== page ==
Hemolymph was sampled from individual shrimp and submitted for dot blot hybridization testing on site. Shrimp found negative for IHHNV were then held separately in individual tanks. One week later, additional hemolymph samples were sent to a laboratory for polymerase chain reaction (PCR) tests.
Of the total 1,029 shrimp screened for IHHNV by dot blot, 585 individuals showed negative. Of the 233 shrimp further tested by PCR, only 47 showed negative. An estimated 11.6 percent of the selected animals were negative by the first PCR.
Statistical analysis showed no significant effect related to testing group, raceway and shrimp sex, but family had a significant effect on the IHHNV prevalence, as measured by percentages of the shrimp found negative by dot blot and PCR. Large variations of IHHNV prevalence were found among families (Fig. 2), with dot blots showing 3 to 100 percent and PCR levels ranging 0 to 100 percent. Although prevalence by PCR was only 11.6 percent overall, three families had more than 60 percent of their individuals negative to IHHNV, which suggested a fair chance to select IHHNV-free animals from the population.
Performance test results showed positive correlation between growth rates from the first and second phases, and slightly negative correlation between growth and survival rate. Although no correlation between the growth and tolerance of Taura syndrome virus was evident, there was strong positive correlation between growout survival and TSV tolerance.
The least square mean of harvest weight for shrimp found negative either by dot blot or PCR was significantly higher than that for positive shrimp and those not selected for testing (Fig. 3). Lack of IHHNV was positively correlated with harvest weight and negatively correlated with the coefficient of variation, but had no apparent effect on survival and TSV resistance.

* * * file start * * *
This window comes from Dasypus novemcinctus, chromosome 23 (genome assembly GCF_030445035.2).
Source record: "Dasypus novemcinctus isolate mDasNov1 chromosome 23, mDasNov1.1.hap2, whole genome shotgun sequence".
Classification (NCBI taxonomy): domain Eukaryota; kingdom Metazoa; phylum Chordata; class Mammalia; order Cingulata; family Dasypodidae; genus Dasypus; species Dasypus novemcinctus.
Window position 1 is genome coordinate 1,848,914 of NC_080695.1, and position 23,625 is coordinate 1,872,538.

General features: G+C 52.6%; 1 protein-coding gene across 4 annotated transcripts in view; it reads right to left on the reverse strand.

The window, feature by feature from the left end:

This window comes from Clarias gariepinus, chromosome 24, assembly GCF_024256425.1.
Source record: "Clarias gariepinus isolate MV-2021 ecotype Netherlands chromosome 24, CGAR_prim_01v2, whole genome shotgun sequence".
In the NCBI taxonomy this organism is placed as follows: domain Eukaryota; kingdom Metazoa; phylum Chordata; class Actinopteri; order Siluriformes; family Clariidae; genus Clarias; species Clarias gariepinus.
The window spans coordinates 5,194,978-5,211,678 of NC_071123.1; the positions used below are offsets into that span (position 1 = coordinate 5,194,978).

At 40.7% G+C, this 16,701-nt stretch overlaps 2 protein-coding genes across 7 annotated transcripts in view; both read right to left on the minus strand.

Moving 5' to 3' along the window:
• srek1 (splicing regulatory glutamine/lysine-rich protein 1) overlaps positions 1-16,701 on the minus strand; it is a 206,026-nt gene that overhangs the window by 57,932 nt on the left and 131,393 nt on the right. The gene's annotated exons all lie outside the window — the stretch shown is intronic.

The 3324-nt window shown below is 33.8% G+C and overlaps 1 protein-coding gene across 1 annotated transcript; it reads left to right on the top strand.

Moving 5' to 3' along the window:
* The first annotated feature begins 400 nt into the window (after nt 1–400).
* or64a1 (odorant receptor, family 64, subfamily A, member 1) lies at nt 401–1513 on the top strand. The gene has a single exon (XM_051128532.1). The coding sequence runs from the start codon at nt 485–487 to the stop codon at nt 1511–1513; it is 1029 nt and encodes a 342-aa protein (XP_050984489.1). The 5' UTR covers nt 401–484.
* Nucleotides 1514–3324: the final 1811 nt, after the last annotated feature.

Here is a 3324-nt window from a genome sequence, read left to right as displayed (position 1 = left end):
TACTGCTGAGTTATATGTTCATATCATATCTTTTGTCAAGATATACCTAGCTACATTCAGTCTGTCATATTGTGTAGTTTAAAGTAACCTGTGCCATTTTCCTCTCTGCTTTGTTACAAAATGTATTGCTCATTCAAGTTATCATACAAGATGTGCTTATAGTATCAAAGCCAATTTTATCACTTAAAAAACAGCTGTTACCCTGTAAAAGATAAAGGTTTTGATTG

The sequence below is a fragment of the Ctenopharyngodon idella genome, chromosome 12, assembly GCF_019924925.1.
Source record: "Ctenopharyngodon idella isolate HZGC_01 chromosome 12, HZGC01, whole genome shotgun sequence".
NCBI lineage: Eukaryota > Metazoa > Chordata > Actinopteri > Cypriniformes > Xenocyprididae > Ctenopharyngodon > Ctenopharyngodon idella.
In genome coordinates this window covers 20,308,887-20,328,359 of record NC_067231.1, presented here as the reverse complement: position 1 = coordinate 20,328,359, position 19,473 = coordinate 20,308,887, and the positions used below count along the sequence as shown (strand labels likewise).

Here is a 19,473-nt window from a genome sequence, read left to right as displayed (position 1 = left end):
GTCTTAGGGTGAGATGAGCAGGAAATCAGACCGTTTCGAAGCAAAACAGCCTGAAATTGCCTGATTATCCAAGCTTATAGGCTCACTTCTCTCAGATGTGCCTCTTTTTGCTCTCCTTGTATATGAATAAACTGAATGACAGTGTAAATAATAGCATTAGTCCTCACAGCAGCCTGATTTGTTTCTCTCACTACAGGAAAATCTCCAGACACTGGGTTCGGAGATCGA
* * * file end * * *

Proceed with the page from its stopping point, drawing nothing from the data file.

These results indicated that the severity of RDS and shrimp size variations were affected by IHHNV prevalence. At the individual level, shrimp without IHHNV infection or less viral load were larger than the severely infected shrimp. At family level, severe IHHNV infection resulted in lower growth and higher coefficient of variation.
It is worth noting that the IHHNV study was conducted using selected individuals from the best performance families, so the average 14 percent within-family coefficient of variation was smaller than the coefficient of 30 percent or more for a population with typical RDS. The PCR- percent (11.6 percent) didn’t reflect the whole population. Nevertheless, the high percentage of IHHNV-negative individuals in some families offered an opportunity to screen out IHHNV-free individuals from an infected population.
Practicality remains one of the major challenges to minimize potential contamination at each stage and to utilize clean animals, which typically are handled many times during screening for successful reproduction. The process requires systematic planning to incorporate many important aspects, as well as detailed step-by-step implementation.
IHHNV tolerance and resistance are two distinct genetic traits. Large between-family variation in IHHNV susceptibility, as shown in this study, may provide a genetic basis to increase IHHNV tolerance and to explore the potential of developing a line refractory to IHHNV infection via genetic selection.
(Editor’s Note: This article was originally published in the November/December 2009 print edition of the Global Aquaculture Advocate.)